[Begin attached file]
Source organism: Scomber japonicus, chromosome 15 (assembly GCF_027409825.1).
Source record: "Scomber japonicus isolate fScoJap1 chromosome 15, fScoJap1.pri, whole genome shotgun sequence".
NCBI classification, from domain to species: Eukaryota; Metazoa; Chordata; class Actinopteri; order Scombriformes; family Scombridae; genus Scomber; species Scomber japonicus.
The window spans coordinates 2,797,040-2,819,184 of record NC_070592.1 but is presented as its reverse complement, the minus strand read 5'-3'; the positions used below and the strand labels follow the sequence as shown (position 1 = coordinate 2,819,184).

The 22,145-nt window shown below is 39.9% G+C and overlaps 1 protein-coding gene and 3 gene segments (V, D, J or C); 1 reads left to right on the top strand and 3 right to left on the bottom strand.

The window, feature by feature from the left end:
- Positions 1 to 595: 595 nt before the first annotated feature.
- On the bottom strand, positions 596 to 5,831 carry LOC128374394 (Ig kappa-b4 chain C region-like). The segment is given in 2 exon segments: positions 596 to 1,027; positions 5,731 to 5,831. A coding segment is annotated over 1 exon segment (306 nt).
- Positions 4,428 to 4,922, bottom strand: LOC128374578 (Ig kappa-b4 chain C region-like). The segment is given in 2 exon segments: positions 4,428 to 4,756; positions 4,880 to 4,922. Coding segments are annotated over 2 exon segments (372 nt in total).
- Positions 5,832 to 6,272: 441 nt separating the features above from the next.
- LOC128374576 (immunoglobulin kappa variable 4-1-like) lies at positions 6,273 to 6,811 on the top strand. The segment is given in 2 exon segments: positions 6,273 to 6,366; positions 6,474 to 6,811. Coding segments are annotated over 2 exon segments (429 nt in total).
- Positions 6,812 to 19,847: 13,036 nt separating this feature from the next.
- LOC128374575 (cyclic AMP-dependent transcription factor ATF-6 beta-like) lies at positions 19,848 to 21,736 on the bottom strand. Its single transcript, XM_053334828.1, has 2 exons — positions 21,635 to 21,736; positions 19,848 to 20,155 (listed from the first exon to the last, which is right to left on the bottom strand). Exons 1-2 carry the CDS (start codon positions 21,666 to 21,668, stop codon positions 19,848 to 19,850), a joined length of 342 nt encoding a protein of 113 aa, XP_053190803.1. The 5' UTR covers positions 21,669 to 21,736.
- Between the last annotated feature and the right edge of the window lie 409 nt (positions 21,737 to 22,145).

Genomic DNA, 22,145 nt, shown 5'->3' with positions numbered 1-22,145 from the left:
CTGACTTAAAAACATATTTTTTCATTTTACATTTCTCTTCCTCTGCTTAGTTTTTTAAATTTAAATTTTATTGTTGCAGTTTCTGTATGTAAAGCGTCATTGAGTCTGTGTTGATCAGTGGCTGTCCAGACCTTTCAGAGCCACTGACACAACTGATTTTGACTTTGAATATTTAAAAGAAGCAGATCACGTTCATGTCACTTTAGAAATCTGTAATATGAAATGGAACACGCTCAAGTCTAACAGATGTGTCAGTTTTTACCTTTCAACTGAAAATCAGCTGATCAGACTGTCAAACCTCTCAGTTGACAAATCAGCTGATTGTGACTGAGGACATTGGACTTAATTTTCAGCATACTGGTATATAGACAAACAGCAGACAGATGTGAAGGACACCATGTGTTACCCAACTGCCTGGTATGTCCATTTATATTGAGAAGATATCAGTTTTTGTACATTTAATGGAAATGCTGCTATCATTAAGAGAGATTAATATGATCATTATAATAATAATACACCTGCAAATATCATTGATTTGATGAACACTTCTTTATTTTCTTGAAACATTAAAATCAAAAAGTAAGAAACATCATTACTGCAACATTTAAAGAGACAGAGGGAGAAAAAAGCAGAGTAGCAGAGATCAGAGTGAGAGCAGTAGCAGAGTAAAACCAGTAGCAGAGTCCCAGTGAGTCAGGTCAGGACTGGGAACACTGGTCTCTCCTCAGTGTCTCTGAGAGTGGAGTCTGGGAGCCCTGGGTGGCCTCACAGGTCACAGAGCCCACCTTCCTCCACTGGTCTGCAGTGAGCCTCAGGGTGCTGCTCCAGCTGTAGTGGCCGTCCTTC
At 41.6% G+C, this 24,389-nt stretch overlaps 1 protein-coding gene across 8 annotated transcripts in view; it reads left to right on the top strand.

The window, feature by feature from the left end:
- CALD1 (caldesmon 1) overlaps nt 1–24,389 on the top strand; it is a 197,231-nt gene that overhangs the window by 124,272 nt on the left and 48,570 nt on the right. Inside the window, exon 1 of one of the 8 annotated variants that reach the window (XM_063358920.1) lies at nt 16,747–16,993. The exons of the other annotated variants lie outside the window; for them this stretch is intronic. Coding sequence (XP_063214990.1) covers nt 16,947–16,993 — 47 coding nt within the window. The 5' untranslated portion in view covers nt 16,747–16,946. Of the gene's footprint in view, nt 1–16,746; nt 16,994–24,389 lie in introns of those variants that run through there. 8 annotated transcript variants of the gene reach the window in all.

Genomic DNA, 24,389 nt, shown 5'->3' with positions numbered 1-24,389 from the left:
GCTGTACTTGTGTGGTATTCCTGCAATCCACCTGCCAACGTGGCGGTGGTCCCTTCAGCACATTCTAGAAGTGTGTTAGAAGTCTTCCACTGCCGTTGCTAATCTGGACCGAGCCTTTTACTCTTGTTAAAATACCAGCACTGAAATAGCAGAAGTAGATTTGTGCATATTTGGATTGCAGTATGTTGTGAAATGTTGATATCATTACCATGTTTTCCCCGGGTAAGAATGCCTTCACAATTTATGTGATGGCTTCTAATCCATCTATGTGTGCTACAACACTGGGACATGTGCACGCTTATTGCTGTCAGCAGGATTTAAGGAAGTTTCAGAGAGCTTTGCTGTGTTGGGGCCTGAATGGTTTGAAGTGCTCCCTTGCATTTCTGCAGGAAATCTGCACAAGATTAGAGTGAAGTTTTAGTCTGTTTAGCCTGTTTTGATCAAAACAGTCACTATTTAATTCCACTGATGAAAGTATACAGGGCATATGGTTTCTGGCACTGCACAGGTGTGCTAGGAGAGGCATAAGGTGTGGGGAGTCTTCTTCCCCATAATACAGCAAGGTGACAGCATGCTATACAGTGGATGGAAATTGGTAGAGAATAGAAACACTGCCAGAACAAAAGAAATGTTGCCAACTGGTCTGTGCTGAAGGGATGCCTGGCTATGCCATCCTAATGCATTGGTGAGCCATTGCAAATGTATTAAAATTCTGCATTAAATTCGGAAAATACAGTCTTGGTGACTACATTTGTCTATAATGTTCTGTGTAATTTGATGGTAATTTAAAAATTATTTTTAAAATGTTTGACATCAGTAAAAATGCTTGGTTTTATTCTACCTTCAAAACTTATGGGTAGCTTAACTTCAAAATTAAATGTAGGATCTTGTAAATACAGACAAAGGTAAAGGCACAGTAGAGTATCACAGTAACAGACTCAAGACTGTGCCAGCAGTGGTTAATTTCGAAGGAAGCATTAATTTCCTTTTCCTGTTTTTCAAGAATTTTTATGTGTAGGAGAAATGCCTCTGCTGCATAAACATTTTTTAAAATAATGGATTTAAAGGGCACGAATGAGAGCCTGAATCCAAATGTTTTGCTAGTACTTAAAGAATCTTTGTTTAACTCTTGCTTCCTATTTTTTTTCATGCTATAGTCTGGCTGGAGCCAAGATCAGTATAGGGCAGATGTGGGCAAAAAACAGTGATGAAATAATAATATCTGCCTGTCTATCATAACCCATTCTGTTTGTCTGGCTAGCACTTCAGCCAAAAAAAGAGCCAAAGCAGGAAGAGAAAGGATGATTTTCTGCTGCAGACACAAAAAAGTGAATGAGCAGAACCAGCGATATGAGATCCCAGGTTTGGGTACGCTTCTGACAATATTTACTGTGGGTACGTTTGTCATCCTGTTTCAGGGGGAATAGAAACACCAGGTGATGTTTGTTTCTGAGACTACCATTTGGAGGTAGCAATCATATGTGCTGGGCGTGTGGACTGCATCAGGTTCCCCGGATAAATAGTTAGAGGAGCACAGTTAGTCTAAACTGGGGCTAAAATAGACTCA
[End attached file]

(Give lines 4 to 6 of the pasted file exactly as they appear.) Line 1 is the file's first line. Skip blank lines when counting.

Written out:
The window spans coordinates 2,797,040-2,819,184 of record NC_070592.1 but is presented as its reverse complement, the minus strand read 5'-3'; the positions used below and the strand labels follow the sequence as shown (position 1 = coordinate 2,819,184).

The 22,145-nt window shown below is 39.9% G+C and overlaps 1 protein-coding gene and 3 gene segments (V, D, J or C); 1 reads left to right on the top strand and 3 right to left on the bottom strand.

The window, feature by feature from the left end: